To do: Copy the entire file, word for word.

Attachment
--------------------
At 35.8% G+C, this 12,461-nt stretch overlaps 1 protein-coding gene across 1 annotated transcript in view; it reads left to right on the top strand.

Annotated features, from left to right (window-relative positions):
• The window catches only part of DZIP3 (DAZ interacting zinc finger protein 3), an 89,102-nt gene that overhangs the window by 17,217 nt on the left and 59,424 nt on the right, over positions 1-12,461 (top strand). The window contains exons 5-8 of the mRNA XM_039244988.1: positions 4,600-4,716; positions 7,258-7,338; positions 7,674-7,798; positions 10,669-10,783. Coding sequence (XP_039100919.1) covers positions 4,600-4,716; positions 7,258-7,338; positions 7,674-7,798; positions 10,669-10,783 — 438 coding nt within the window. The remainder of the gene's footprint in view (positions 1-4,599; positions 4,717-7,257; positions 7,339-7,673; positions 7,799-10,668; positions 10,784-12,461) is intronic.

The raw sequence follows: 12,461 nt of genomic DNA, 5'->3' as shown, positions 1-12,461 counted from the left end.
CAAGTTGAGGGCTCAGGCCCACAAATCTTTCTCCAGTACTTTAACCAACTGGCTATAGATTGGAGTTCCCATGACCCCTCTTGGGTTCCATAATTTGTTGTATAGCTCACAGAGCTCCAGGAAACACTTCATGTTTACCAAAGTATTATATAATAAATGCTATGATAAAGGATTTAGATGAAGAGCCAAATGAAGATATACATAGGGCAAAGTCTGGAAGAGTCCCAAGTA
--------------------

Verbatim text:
At 35.8% G+C, this 12,461-nt stretch overlaps 1 protein-coding gene across 1 annotated transcript in view; it reads left to right on the top strand.

Annotated features, from left to right (window-relative positions):
• The window catches only part of DZIP3 (DAZ interacting zinc finger protein 3), an 89,102-nt gene that overhangs the window by 17,217 nt on the left and 59,424 nt on the right, over positions 1-12,461 (top strand). The window contains exons 5-8 of the mRNA XM_039244988.1: positions 4,600-4,716; positions 7,258-7,338; positions 7,674-7,798; positions 10,669-10,783. Coding sequence (XP_039100919.1) covers positions 4,600-4,716; positions 7,258-7,338; positions 7,674-7,798; positions 10,669-10,783 — 438 coding nt within the window. The remainder of the gene's footprint in view (positions 1-4,599; positions 4,717-7,257; positions 7,339-7,673; positions 7,799-10,668; positions 10,784-12,461) is intronic.

The raw sequence follows: 12,461 nt of genomic DNA, 5'->3' as shown, positions 1-12,461 counted from the left end.
CAAGTTGAGGGCTCAGGCCCACAAATCTTTCTCCAGTACTTTAACCAACTGGCTATAGATTGGAGTTCCCATGACCCCTCTTGGGTTCCATAATTTGTTGTATAGCTCACAGAGCTCCAGGAAACACTTCATGTTTACCAAAGTATTATATAATAAATGCTATGATAAAGGATTTAGATGAAGAGCCAAATGAAGATATACATAGGGCAAAGTCTGGAAGAGTCCCAAGTA